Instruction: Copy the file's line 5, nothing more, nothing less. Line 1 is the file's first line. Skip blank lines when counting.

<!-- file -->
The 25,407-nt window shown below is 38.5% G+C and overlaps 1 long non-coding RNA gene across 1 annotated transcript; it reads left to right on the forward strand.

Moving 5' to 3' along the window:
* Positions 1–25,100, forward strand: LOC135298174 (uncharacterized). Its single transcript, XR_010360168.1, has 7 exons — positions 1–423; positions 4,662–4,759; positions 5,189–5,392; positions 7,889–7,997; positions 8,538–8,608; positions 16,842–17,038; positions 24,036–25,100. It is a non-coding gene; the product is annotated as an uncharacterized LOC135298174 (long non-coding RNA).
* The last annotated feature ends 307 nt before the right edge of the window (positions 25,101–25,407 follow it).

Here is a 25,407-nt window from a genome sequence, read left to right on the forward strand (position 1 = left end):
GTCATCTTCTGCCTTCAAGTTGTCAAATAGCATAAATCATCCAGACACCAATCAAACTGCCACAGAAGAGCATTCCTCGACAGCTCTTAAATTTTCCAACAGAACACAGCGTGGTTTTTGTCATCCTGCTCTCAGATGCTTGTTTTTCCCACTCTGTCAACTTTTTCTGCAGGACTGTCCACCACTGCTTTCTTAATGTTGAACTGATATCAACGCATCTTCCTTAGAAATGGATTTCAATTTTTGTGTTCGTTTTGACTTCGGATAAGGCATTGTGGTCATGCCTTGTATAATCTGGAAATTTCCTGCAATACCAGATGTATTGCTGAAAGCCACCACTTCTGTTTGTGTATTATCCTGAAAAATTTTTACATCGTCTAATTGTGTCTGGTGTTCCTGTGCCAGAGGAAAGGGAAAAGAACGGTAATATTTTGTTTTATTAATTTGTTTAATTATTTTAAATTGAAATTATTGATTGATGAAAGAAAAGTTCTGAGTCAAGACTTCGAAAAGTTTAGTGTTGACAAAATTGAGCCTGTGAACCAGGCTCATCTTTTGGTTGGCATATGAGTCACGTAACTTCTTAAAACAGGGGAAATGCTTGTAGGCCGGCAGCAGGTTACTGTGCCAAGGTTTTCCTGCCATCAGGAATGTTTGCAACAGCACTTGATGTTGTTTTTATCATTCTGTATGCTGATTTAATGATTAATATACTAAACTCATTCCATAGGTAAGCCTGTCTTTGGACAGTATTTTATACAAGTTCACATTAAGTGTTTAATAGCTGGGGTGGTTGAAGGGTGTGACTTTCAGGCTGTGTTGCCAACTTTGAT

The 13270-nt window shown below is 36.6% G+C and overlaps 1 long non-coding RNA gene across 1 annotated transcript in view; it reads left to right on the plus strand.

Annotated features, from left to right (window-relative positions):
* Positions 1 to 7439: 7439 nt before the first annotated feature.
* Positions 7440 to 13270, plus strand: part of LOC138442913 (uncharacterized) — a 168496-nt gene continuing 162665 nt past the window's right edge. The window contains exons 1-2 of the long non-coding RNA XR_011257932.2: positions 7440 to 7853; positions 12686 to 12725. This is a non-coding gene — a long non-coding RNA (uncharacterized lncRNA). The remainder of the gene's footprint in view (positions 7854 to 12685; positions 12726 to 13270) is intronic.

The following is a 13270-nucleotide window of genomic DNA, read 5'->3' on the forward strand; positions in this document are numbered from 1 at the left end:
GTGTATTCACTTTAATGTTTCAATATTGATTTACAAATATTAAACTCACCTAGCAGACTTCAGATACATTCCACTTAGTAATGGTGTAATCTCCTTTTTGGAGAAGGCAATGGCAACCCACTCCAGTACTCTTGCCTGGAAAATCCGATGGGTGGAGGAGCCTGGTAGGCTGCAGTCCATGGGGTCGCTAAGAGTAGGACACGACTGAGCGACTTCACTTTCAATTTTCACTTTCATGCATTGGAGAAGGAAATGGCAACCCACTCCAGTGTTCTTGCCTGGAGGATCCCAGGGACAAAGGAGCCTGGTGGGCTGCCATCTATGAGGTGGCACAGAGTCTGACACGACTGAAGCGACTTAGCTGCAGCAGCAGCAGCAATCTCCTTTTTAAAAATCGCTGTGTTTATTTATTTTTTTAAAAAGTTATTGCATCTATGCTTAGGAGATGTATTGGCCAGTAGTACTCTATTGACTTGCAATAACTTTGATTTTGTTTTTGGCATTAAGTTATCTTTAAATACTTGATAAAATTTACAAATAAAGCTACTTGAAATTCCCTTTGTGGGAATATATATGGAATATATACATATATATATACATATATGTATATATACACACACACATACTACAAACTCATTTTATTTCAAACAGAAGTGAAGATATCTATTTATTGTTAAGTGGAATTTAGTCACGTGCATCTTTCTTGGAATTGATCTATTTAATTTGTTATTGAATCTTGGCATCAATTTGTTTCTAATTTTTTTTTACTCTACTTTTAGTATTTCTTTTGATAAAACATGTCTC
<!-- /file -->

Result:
Here is a 25,407-nt window from a genome sequence, read left to right on the forward strand (position 1 = left end):